Instead of gathering plaudits, a proposal to divert food waste to Fraser Canyon ranch for organic farming has attracted a roadblock, opposition from neighbours and a lawsuit against a local resident.
Proponent Roger McRae said the plan by his company, Northwest Organics, will improve soil on his farm and solve a societal problem with landfilling of material that has a beneficial use.
Northwest Organics purchased the historic 280-hectare McKay Ranch near Lytton late in 2009 after searching for a suitable location to recycle and use compostable kitchen material.
He said Thursday the company has all permits in place — something disputed by Thompson-Nicola Regional District officials.
“We’ve got a food issue in the world…. We should grow a lot more of our food, closer to home,” McRae said.
McRae said his plan is to gather kitchen scrap material, first from the local Lytton area and then going farther afield, if necessary. It will be mixed with wood fibre and placed in open windrows, which will be turned occasionally.
Once it meets the correct temperature and time requirements it can be used to improve soils on the farm.
“We can only produce what we use on the farm. We have to use 100 per cent of what we need on the farm.”
But neighbour Rhiannon Barbour-Thorpe, who operates a small neighbouring farm in the Botanie Valley, located about three kilometres from Lytton between the Fraser and Thompson rivers, said many local people fear what’s coming in and the company has not been co-operative with neighbours.
“They set up their own meetings. I didn’t know about them; almost no one did.”
Barbour said the material will be placed beside a small creek that provides potable water and there are also fears about importation of the apple maggot, a pest she said is not currently in the Interior.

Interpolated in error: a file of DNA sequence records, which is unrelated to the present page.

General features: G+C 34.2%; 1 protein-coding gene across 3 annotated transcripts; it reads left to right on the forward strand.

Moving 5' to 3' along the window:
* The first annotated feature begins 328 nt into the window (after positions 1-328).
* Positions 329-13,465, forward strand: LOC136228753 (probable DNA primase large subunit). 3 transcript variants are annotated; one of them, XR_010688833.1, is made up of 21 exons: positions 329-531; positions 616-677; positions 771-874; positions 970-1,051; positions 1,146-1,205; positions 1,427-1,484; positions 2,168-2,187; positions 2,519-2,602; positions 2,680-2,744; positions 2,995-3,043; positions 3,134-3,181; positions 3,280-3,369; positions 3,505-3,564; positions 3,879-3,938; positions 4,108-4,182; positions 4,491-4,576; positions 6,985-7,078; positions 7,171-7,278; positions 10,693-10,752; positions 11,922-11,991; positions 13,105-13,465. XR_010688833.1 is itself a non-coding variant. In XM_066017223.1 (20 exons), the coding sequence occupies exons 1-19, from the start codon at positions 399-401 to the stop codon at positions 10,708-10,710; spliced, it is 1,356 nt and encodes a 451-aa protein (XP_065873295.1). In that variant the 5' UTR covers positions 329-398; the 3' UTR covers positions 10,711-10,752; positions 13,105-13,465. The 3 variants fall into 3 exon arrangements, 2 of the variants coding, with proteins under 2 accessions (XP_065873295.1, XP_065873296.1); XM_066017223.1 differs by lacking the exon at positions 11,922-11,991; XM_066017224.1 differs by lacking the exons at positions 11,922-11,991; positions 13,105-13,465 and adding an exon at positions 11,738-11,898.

“It’s already zoned as far as they’re concerned,” said Barbour-Thorpe.
TNRD officials said the company will have to seek approval under the solid waste management plan. There are also questions about zoning and allowable uses under the Agricultural Land Reserve.
Area TNRD director Barry Tait has toured the farm and heard plans. He said he doubts McRae can get enough organic waste from the area.
“I think the plan right off the bat is to bring truckloads up from the Coast,” Tait said.
While the operation appears small as proposed, Tait said many in the valley fear it’s a toehold on what could become an industrial scale operation that would bring in food waste for composting and ship out processed material.
“Technically it fits within organic-matter waste recycling and it’s a ranch and an agricultural activity. He can come in based on that. It’s expansion people are worried about.”
The proposal has gathered more than scepticism and fear. The company has filed lawsuits separately against Ed Roest and Mike Sam for defamation. The company’s lawyer is former Attorney General Geoff Plant.
The suit against Sam claims he set up a roadblock to the farm and spread “falsely (and) maliciously” claims that slaughterhouse waste and chicken carcasses would be composted, in addition to other allegations.
McRae said the operation has applied for organic certification. But a representative of the Shuswap Thompson Organic Producers Association (STOPPA) said the application has not come to them. Rules stipulate a regional body is responsible for the certification, but not necessarily the closest one.
“All that kitchen waste — who knows what’s coming up in it,” said association representative Mendel Rubinson.